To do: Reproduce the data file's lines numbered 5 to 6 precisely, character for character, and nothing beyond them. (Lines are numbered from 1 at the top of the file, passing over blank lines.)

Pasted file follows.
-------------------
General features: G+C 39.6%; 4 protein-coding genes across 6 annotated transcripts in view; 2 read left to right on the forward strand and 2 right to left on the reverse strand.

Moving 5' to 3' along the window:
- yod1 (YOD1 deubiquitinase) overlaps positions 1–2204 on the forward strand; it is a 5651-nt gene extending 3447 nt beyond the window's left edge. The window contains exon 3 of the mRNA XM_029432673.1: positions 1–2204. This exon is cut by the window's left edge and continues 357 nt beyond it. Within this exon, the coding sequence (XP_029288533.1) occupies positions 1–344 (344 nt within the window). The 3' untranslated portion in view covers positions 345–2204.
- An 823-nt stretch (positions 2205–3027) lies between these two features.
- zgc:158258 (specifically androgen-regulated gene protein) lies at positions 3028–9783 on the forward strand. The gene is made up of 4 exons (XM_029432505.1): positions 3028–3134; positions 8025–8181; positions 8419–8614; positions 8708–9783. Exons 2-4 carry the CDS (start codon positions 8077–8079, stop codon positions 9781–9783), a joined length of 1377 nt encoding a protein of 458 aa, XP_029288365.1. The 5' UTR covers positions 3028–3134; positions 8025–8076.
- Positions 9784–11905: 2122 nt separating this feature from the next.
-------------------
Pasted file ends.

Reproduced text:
- zgc:158258 (specifically androgen-regulated gene protein) lies at positions 3028–9783 on the forward strand. The gene is made up of 4 exons (XM_029432505.1): positions 3028–3134; positions 8025–8181; positions 8419–8614; positions 8708–9783. Exons 2-4 carry the CDS (start codon positions 8077–8079, stop codon positions 9781–9783), a joined length of 1377 nt encoding a protein of 458 aa, XP_029288365.1. The 5' UTR covers positions 3028–3134; positions 8025–8076.
- Positions 9784–11905: 2122 nt separating this feature from the next.